Red Teaming for Cybersecurity
Understanding Red Teaming
Red teaming is the process of providing a fact-driven adversary perspective as an input to solving or addressing a problem.1 For instance, red teaming in the financial control space can be seen as an exercise in which yearly spending projections are challenged based on the costs accrued in the first two quarters of the year. In the cybersecurity context, red teaming has emerged as a best practice wherein the cyberresilience of an organization is challenged by an adversary’s or a threat actor’s perspective.
This is a powerful means of providing the CISO a fact-based assessment of an organization’s security ecosystem. Such an assessment is performed by a specialized and carefully constituted team and covers people, process and technology areas. As a result, CISOs can get a clear understanding of how much of the organization’s security budget is actually translated into a concrete cyberdefense and what areas need more attention. A practical approach on how to set up and benefit from a red team in an enterprise context is explored herein.
Why Invest in Red Teaming?
An organization invests in cybersecurity to keep its business safe from malicious threat agents. These threat agents find ways to get past the enterprise’s security defense and achieve their goals. A successful attack of this sort is usually classified as a security incident, and damage or loss to an organization’s information assets is classified as a security breach. While most security budgets of modern-day enterprises are focused on preventive and detective measures to manage incidents and avoid breaches, the effectiveness of such investments is not always clearly measured. Security governance translated into policies may or may not have the same intended effect on the organization’s cybersecurity posture when practically implemented using operational people, process and technology means. In most large organizations, the personnel who lay down policies and standards are not the ones who bring them into effect using processes and technology. This contributes to an inherent gap between the intended baseline and the actual effect policies and standards have on the enterprise’s security posture. Cyberthreats are constantly evolving, and threat agents are finding new ways to manifest new security breaches. This dynamic clearly establishes that the threat agents are either exploiting a gap in the implementation of the enterprise’s intended security baseline or taking advantage of the fact that the enterprise’s intended security baseline itself is either outdated or ineffective. This leads to the question: How can one get the required level of assurance if the enterprise’s security baseline insufficiently addresses the evolving threat landscape? Also, once addressed, are there any gaps in its practical implementation? This is where red teaming provides a CISO with fact-based assurance in the context of the active cyberthreat landscape in which they operate. Compared to the huge investments enterprises make in standard preventive and detective measures, a red team can help get more out of such investments with a fraction of the same budget spent on these assessments.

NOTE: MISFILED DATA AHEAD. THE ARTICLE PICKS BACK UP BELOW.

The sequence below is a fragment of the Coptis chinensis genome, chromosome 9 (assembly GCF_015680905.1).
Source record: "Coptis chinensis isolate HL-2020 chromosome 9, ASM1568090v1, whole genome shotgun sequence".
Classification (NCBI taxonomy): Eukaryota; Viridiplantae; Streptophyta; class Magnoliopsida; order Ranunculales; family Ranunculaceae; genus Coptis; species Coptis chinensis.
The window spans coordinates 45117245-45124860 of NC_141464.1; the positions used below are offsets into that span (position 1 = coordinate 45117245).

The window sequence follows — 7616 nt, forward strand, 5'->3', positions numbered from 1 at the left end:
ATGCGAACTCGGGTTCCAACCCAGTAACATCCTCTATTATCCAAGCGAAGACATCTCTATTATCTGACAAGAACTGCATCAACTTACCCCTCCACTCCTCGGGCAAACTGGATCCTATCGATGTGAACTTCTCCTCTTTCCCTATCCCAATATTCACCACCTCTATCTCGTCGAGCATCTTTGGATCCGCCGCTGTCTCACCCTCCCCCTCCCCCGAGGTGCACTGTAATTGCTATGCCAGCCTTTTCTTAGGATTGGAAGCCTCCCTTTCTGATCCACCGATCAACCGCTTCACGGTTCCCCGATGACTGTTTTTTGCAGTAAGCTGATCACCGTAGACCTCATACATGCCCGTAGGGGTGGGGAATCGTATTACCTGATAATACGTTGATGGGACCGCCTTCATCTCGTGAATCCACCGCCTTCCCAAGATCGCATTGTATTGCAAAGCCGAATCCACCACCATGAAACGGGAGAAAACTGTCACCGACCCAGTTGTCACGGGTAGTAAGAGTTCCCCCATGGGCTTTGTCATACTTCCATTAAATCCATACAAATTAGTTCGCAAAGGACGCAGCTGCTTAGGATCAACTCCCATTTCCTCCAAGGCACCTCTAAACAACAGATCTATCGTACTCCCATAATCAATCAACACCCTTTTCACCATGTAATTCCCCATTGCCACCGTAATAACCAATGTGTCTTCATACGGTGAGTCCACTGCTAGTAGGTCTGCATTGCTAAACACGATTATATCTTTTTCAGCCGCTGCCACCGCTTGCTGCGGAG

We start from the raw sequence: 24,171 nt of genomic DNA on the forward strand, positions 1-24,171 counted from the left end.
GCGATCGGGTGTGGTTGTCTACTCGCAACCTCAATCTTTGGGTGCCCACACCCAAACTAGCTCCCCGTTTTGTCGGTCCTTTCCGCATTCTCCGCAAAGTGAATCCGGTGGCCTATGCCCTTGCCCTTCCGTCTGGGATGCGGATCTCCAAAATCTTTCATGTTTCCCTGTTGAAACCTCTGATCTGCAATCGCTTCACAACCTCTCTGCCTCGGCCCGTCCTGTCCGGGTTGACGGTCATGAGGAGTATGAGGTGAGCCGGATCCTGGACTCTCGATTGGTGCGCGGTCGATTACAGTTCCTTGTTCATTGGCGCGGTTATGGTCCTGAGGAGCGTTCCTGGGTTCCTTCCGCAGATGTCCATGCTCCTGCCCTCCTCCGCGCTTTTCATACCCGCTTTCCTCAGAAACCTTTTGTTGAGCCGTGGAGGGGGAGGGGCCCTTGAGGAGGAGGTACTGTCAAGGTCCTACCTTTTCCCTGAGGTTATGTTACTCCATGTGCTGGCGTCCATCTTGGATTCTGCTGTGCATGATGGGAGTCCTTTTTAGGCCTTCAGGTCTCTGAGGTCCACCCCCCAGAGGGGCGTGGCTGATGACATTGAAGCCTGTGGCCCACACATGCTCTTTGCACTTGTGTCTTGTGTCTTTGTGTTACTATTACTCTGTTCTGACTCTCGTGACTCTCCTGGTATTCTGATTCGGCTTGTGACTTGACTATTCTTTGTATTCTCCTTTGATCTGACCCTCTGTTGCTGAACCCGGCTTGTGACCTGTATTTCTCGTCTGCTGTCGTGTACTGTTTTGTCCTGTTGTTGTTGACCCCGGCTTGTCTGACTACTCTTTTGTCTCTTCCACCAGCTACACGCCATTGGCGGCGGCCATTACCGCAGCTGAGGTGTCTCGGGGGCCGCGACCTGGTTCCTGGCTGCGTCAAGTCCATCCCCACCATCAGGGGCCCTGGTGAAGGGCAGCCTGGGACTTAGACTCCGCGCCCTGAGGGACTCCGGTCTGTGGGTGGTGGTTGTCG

Scoping the Red Team
The most critical aspect of scoping a red team is targeting an ecosystem and not an individual system. Hence, there is no predefined scope other than pursuing a goal. The goal here refers to the end objective, which, when achieved, would translate into a critical security breach for the organization. People, process and technology aspects are all covered as a part of this pursuit. How the scope will be approached is something the red team will work out in the scenario analysis phase. It is imperative that the board is aware of both the scope and anticipated impact.
At this stage, it is also advisable to give the project a code name so that the activities can stay classified while still being discussable. Agreeing on a small group who will know about this activity is a good practice. The intent here is not to inadvertently alert the blue team and ensure that the simulated threat is as close as possible to a real-life incident. The blue team includes all personnel that either directly or indirectly respond to a security incident or support an organization’s security defenses. In the present cybersecurity context, all personnel of an organization are targets and, therefore, are also responsible for defending against threats. The secrecy around the upcoming red team exercise helps maintain the element of surprise and also tests the organization’s capability to handle such surprises. Having said that, it is a good practice to include one or two blue team personnel in the red team to promote learning and sharing of knowledge on both sides.
Developing Red Team Scenarios
Simply put, this step is stimulating blue team colleagues to think like hackers. The quality of the scenarios will decide the direction the team will take during the execution. In other words, scenarios will allow the team to bring sanity into the chaotic backdrop of the simulated security breach attempt within the organization. It also clarifies how the team will get to the end goal and what resources the enterprise would need to get there. That said, there needs to be a delicate balance between the macro-level view and articulating the detailed steps that the team may need to undertake. In most cases, the scenario that was decided upon at the start is not the eventual scenario executed. This is a good sign and shows that the red team experienced real-time defense from the blue team’s perspective and was also creative enough to find new avenues. This also shows that the threat the enterprise wants to simulate is close to reality and takes the existing defense into context.